Thursday, April 4, 2013

Lessons on Teaching

It can be quite painful to your pride but also highly beneficial to watch a video of yourself speaking in front of an audience. 

At least that's how it was for me tonight, reviewing some videos from student-teaching in South Africa. I was thrilled at the novelty of being there; I desired to show my heart transparently and show the kids that I just loved them.....

But I don't think that was always conveyed in the way I taught them. When I go back and watch the videos, the tape does not always clearly reveal that I was completely taken with these kids and wanting to see them grow. Watching Sarah teach her 6th graders, I see how much I was missing out on the fun angle, the dramatic love of life that she so readily shares with her class. And while I'm not saying my whole personality should change in order to "wow" them, I am learning more and more that teaching is a chance for your whole personality to shine through. 

There is a reason God made me the way He did, and rather than use that to brag on myself or share endless information in front of my young audience, it CAN be used to pour myself into loving them. 

Because in retrospect, I wish I could work all the harder not just to be good at teaching them, but to build relationships with them. In a book I looked at today on teaching, there was a quote from an 11 year old girl in New Mexico who just said, 

"The greatest teacher of all.... just wants to be my friend." 

I think there's a whole bunch of truth in that statement. Even though it is a job, the kids should never ever wonder if I like being around them. They should be confident in the fact that not only do I want them to grow, but I love them for who they are RIGHT NOW.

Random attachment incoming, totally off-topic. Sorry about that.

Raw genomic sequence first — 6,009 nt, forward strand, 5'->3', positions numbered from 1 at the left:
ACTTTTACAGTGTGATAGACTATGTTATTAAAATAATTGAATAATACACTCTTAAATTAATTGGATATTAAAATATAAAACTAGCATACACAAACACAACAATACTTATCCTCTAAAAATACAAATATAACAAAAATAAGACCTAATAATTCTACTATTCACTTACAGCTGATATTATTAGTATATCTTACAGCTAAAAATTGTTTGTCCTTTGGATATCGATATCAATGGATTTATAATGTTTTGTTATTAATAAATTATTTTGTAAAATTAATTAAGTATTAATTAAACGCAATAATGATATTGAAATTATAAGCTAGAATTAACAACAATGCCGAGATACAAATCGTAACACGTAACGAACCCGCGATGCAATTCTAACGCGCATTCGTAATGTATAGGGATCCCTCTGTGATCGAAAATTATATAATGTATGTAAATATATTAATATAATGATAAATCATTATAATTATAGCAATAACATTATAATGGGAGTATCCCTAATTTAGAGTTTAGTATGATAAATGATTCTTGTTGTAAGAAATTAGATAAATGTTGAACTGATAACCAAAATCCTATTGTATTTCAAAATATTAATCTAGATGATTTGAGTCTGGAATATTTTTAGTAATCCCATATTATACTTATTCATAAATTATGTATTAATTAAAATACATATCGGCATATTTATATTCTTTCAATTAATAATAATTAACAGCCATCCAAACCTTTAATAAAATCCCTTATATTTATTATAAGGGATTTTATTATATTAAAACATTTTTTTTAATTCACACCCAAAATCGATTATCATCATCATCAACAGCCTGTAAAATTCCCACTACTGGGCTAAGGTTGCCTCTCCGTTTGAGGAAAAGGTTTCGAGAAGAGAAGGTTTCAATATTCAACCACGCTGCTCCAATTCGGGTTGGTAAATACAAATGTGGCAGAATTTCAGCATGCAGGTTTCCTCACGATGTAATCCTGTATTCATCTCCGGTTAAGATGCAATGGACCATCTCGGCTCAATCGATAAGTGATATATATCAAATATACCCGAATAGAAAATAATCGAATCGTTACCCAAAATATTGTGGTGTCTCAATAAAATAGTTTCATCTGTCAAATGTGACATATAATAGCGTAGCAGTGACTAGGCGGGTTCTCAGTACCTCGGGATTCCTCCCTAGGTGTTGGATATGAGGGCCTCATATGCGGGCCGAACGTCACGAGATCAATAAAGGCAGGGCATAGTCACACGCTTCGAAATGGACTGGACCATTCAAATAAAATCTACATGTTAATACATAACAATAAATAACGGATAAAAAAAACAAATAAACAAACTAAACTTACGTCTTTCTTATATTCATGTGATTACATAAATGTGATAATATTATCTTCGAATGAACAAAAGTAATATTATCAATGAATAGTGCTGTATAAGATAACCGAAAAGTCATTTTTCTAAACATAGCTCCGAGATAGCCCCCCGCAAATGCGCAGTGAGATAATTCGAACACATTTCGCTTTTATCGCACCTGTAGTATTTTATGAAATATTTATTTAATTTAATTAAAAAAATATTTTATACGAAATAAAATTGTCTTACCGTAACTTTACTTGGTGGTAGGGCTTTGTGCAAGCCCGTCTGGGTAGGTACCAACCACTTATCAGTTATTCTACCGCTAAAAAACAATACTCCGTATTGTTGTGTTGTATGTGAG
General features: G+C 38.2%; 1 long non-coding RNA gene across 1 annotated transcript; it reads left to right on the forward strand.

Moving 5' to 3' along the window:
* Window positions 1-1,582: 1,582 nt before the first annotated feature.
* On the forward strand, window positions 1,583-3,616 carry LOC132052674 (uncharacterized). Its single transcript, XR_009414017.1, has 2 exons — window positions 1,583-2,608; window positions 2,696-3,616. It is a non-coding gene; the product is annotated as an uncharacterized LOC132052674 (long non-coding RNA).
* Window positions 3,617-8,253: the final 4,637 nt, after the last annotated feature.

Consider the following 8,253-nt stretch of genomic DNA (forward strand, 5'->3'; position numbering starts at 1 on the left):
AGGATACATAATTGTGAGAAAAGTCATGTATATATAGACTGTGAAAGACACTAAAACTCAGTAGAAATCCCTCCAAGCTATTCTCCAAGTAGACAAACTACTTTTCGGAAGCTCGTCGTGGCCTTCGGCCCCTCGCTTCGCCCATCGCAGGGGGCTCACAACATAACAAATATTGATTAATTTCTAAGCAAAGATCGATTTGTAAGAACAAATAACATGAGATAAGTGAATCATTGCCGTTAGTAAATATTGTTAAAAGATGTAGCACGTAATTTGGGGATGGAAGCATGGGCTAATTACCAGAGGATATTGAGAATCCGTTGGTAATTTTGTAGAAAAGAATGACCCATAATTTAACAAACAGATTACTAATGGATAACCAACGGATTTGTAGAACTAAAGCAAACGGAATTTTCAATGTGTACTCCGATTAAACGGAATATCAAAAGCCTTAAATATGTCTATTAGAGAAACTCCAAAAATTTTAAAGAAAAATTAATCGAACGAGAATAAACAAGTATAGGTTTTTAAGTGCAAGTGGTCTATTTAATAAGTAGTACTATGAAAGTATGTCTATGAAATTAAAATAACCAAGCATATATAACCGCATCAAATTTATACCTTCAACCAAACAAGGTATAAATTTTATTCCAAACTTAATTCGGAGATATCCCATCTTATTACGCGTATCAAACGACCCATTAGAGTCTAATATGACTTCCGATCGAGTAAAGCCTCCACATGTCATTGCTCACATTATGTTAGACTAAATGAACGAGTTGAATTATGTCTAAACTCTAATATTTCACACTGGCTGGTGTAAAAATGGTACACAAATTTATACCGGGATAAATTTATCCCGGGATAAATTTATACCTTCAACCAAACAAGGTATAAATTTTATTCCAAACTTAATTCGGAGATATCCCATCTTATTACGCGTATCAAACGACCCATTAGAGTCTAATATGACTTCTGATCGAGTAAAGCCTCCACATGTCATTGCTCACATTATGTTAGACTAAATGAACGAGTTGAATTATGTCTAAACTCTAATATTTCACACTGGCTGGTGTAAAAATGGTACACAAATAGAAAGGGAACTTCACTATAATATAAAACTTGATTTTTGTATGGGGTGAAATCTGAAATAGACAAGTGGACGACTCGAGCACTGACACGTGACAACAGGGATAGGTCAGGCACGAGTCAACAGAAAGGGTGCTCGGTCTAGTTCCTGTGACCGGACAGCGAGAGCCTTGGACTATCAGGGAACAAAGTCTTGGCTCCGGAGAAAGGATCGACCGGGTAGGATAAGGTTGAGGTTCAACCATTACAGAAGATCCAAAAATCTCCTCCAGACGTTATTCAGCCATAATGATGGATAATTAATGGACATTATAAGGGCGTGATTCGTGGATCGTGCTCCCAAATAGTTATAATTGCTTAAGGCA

I am fully confident in the fact that the Lord has me here in the States learning and growing in my skills as a good teacher. I see that once again after visiting Pinedale's public school today to see Kagan Cooperative learning style and learn things to incorporate into my classroom. It was so good! 

Yet my ever-present thought was, "Could this be used in a country like South Africa? How would it be received? Do they already practice this, or is it primarily an American ideal?" I wonder if the Lord is constantly showing me these lessons on teaching - through internet, through Sarah Pitchford, and through assessment of my own methods - in order to prepare me for what He has down the road. 

I admit, I would love to pursue my education, perhaps even work on a master's degree. I want to be GOOD at what I love to do. 

Yet, the highest concept of success in my mind still remains 

in that brick schoolroom underneath the blazing and beautiful

African sun. 

As much as I know I need to grow, that is still where I long to be. 

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Thanks for sharing with me!